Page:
I have a prediction for 2021. Readers across the country, from book group members to policymakers, will be passionately discussing the same book: The Sum of Us: What Racism Costs Everyone and How We Can Prosper Together by Heather McGhee.
With sharp analysis and a wealth of personal stories from Americans of all colors, McGhee examines the appalling costs of racism to everyone in the U.S., including white people. From our lack of universal health care, to our tattered democracy, to our inaction on climate change, to regular outbursts of misery such as the 2007 housing crisis and our handling of COVID, she explores how racism has made life more arduous, more dangerous, and less rewarding for all Americans.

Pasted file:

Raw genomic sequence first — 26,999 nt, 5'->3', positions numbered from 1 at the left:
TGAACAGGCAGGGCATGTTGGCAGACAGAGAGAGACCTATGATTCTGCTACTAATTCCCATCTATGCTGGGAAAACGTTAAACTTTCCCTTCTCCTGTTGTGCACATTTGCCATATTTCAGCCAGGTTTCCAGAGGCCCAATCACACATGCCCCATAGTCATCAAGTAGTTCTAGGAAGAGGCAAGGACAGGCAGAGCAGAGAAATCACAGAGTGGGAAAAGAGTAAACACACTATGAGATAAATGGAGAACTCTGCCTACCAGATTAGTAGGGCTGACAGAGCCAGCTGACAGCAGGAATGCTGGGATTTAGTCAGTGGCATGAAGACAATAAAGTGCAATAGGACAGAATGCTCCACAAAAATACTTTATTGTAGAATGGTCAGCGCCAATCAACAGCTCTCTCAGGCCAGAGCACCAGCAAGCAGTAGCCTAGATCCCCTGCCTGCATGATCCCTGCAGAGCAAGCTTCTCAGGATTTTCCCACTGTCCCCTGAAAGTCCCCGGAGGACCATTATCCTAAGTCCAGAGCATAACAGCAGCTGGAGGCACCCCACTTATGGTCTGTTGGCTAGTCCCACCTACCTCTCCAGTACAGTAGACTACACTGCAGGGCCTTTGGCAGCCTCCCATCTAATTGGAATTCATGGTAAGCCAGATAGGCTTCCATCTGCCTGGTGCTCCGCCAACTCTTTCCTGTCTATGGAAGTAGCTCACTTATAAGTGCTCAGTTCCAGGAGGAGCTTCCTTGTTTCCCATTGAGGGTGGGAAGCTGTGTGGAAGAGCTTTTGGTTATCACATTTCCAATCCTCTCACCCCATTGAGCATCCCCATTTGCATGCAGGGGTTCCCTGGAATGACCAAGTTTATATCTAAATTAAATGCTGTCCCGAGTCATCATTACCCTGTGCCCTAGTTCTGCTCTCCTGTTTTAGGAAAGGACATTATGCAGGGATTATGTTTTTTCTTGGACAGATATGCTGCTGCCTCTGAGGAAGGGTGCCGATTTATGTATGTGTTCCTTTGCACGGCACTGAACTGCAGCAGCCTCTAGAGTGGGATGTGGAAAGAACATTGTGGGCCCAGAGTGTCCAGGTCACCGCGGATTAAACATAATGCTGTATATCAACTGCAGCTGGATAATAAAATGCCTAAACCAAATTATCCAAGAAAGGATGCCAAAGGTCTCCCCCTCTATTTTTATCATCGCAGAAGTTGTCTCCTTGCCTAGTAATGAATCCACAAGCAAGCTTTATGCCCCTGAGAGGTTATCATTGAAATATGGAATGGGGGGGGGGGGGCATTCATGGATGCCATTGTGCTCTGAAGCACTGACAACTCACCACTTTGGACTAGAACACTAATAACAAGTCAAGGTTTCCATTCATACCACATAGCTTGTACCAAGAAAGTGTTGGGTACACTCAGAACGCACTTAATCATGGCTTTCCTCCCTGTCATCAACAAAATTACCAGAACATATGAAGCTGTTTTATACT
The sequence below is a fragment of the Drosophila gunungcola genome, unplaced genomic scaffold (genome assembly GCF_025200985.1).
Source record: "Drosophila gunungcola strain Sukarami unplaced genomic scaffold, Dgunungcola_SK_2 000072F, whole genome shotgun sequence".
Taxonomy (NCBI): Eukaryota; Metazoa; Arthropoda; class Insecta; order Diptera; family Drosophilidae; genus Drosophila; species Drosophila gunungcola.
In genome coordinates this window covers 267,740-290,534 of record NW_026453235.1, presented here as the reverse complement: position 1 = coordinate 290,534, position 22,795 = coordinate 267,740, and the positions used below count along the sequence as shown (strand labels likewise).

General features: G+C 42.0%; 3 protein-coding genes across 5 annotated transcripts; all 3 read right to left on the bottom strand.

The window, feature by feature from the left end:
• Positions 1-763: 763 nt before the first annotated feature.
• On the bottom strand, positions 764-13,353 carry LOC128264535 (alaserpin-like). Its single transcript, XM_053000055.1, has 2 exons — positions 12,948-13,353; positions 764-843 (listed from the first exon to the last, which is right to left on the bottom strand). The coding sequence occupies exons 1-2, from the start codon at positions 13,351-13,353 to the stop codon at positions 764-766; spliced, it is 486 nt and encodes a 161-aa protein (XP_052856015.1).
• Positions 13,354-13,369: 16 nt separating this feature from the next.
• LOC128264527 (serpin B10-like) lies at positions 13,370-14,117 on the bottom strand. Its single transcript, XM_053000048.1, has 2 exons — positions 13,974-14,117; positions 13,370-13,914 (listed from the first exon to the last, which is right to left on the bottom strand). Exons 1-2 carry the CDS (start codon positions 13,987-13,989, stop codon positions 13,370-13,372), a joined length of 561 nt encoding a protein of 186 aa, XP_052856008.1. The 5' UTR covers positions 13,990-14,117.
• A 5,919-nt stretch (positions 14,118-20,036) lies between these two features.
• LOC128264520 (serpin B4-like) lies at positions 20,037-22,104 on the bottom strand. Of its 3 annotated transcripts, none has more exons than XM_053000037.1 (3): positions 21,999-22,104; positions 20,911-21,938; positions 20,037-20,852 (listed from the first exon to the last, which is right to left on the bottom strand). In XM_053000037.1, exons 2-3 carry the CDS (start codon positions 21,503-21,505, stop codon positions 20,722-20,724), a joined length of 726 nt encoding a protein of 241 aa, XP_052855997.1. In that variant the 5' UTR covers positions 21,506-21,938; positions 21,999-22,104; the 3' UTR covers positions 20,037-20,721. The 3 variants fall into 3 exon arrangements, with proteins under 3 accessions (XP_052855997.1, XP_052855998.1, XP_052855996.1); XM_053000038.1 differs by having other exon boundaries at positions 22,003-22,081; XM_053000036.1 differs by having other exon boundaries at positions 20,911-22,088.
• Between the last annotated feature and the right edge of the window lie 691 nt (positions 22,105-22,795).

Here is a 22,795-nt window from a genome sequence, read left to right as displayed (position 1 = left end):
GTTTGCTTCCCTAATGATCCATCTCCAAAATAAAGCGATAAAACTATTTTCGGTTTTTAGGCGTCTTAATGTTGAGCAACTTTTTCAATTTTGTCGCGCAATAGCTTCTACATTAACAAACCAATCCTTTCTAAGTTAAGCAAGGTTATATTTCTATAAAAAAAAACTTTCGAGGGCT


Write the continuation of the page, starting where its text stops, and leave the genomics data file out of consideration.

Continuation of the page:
I’ve had the good fortune to accompany Heather throughout her journey of writing The Sum of Us, serving as her research and writing assistant. This means I’ve read books, articles, and studies, conducted interviews, and drafted segments or summaries for Heather to use as she harnessed her policy expertise, personal insights, and writing talent to produce a book that will expand the way people think about racism.
For the past three decades I’ve worked and written for organizations that have racial justice as their mission. I thought I had a pretty good grasp—for a white woman—of racism and its root structure, how it is tangled into every element of American life. Yet The Sum of Us stretched my understanding of racism and its consequences in powerful ways.
The book will hit bookstores on February 16. You can preorder The Sum of Us now.
I can’t wait to hear what you think.